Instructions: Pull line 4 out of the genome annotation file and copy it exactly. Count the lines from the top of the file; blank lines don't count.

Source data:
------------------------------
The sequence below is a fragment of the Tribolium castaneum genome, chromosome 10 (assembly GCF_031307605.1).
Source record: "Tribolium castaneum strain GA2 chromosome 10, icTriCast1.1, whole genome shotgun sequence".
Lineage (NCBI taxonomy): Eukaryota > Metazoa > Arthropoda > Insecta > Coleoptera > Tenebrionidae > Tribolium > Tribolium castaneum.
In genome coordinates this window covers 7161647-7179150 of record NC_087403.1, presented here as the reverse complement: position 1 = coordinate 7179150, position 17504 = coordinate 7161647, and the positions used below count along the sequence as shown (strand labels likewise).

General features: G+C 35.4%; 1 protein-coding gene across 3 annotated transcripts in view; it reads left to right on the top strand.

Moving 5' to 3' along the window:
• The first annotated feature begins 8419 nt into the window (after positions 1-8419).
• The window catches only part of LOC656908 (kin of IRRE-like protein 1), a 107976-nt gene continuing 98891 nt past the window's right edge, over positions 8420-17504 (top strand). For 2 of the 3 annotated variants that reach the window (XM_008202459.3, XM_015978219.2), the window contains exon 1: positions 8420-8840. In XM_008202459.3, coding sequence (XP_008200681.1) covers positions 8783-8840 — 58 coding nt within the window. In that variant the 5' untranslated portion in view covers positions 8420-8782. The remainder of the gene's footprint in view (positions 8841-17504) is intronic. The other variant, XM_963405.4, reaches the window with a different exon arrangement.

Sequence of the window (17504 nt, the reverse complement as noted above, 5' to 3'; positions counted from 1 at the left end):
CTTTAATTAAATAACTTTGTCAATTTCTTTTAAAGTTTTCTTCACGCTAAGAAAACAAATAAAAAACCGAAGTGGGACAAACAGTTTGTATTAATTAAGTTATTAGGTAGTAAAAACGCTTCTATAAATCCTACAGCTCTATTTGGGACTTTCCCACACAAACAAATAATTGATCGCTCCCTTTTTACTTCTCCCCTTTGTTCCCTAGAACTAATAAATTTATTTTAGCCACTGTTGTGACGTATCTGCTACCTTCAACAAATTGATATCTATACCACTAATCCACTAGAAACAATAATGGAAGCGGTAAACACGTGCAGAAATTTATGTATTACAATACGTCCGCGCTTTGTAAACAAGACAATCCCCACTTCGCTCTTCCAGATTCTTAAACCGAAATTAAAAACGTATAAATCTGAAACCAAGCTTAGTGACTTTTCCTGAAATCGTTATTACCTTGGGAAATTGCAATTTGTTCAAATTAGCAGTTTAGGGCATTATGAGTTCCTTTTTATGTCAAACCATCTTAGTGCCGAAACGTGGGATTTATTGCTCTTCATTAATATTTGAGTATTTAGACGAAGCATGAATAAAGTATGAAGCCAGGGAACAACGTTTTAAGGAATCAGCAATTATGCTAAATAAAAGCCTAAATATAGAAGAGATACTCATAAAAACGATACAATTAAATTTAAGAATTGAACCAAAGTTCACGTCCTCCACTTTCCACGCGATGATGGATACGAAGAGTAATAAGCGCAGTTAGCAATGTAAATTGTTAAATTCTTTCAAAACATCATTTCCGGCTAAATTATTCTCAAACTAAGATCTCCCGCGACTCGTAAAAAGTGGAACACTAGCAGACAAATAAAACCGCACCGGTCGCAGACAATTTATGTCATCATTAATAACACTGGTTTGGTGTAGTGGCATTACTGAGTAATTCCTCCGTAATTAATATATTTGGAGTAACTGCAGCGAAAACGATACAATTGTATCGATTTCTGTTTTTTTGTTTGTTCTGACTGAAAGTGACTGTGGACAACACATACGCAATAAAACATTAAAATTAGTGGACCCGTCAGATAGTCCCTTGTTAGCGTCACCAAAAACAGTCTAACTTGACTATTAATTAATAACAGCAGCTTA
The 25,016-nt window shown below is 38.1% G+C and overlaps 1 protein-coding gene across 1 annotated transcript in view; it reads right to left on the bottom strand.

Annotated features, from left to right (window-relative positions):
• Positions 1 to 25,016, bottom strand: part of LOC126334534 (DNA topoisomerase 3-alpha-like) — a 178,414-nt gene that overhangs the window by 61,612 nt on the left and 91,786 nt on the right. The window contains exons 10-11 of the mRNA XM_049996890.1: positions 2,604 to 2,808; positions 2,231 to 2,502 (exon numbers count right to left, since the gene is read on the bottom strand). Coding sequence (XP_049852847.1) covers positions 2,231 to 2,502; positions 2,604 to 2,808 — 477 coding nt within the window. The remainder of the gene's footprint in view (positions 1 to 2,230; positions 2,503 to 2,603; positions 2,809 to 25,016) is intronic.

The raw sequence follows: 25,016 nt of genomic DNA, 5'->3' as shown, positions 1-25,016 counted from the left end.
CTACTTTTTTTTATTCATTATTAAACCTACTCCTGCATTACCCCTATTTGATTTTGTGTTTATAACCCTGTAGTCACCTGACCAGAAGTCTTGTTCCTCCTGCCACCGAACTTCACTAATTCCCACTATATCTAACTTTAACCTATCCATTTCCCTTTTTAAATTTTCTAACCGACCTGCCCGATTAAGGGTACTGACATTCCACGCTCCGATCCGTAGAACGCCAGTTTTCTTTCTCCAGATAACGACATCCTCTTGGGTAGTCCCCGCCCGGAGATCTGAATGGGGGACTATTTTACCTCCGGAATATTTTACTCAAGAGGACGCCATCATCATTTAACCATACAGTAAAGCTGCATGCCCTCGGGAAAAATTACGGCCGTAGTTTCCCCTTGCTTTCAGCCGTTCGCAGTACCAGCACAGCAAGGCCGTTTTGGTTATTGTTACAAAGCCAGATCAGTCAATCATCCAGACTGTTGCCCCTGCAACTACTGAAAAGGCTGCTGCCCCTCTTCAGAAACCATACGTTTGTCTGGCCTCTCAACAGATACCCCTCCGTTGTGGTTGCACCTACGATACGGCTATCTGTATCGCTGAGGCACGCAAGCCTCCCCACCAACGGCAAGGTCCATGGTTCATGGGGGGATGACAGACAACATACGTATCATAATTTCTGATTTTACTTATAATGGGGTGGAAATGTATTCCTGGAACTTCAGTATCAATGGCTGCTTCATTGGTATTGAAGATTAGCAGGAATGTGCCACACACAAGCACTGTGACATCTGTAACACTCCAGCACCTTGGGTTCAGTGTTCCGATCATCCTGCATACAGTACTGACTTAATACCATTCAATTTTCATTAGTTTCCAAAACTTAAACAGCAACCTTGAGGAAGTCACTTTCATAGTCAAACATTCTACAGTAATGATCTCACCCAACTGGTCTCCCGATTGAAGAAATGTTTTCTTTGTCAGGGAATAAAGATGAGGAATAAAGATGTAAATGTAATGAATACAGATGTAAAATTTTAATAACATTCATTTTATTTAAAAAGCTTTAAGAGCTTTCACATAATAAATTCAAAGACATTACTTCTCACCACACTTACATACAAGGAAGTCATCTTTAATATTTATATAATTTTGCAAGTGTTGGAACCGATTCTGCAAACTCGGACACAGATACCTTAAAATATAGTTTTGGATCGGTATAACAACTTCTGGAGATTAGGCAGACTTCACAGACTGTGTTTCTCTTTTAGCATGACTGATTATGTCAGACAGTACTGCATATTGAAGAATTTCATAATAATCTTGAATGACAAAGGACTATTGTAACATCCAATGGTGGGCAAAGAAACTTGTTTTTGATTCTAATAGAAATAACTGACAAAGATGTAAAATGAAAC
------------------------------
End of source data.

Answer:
In genome coordinates this window covers 7161647-7179150 of record NC_087403.1, presented here as the reverse complement: position 1 = coordinate 7179150, position 17504 = coordinate 7161647, and the positions used below count along the sequence as shown (strand labels likewise).